Tips for Flying With Fido
More and more people are embracing the idea of globetrotting with their dogs.
If you’ve never flown with your pooch, but want to, here are some helpful tips to guide you through the process.
> General Tips For Flying With Fido:
- Don’t try to fly with your dog if your pet: barks incessantly, has a history of biting, is prone to anxiety, or is pregnant, in poor physical condition, or is very old or very young (puppies must be at least eight weeks old to fly).
- Expect to pay between $75 and $125 to bring your pet in the cabin with you and between $175 and $200 to check your pet as baggage. Cargo rates are generally higher and based on total weight.
- Book your pet’s passage early. All airlines have restrictions on the number of in-cabin pets—generally between five and seven in coach and business class and two in first class.
- Most airlines will not accept brachycephalic or snub-nosed dog breeds, such as Pekingese, Shih Tzu Pugs, and Boxers, or their mixed breeds, as checked baggage.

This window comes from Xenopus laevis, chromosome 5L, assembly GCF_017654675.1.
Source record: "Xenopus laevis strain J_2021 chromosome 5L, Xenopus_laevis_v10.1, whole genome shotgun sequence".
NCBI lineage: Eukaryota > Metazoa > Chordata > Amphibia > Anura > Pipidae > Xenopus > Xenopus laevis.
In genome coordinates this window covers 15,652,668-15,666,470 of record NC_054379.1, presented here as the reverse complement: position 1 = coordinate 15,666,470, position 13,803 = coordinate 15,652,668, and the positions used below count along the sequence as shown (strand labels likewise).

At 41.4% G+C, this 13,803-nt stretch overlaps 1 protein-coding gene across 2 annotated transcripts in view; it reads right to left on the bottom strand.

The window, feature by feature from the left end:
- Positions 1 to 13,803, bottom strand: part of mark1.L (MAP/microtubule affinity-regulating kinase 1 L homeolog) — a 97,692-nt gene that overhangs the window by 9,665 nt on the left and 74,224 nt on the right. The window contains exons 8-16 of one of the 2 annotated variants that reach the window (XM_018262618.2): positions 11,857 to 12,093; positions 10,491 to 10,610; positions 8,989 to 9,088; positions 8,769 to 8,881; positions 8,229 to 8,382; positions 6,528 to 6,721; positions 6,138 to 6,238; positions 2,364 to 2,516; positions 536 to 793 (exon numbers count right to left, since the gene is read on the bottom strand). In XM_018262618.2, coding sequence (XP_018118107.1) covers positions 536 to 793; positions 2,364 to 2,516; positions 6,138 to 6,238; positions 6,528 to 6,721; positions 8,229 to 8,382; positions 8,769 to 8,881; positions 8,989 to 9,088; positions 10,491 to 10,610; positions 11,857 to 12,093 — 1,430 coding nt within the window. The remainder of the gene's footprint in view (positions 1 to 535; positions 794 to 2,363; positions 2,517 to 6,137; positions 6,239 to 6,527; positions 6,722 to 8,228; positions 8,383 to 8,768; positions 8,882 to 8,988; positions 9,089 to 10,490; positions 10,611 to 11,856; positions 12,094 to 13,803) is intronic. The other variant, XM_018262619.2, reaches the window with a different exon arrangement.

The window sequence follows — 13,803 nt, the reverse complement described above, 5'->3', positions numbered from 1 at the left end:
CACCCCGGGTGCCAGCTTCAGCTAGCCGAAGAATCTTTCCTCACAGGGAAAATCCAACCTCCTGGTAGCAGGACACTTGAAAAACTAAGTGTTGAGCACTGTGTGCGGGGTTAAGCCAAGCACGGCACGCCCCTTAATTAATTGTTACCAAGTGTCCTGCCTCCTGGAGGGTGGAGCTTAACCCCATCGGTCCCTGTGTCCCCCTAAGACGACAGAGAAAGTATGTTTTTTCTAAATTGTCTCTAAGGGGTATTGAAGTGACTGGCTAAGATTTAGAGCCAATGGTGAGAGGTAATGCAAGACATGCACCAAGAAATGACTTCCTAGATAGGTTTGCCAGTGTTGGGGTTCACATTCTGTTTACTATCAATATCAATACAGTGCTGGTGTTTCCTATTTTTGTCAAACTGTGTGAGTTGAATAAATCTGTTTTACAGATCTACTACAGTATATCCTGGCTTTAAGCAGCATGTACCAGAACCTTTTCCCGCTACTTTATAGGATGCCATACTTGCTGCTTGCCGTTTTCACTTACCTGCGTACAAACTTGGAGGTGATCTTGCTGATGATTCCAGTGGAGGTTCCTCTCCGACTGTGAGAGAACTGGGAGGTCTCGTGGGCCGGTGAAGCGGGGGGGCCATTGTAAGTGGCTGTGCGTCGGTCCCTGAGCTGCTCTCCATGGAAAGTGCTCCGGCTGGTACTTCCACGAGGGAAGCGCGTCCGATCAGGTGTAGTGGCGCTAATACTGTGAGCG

- Some airlines will not accept pets as checked baggage during the holiday season, when passengers tend to check more luggage, or during extreme hot or cold weather.
- Health certificates generally are not required for in-cabin pets on domestic flights in the U.S., but some airlines require them for pets checked as baggage and all do for pets transported as cargo. Certificates usually must be issued no more than ten days in advance. Some destination states in the U.S. may require health certificates.
- If you’re traveling with your dog in-cabin, choose your seat with him or her in mind. Use a website like seatguru.com, which will warn you if there is reduced legroom due to entertainment equipment, for example. Note: Pets are not allowed in the bulkhead or exit rows.
- Although you pay a pet fee for in-cabin pets, your carrier still counts as either your carry-on or personal item, depending on the airline’s policy.
> The Lowdown on Dog Carriers: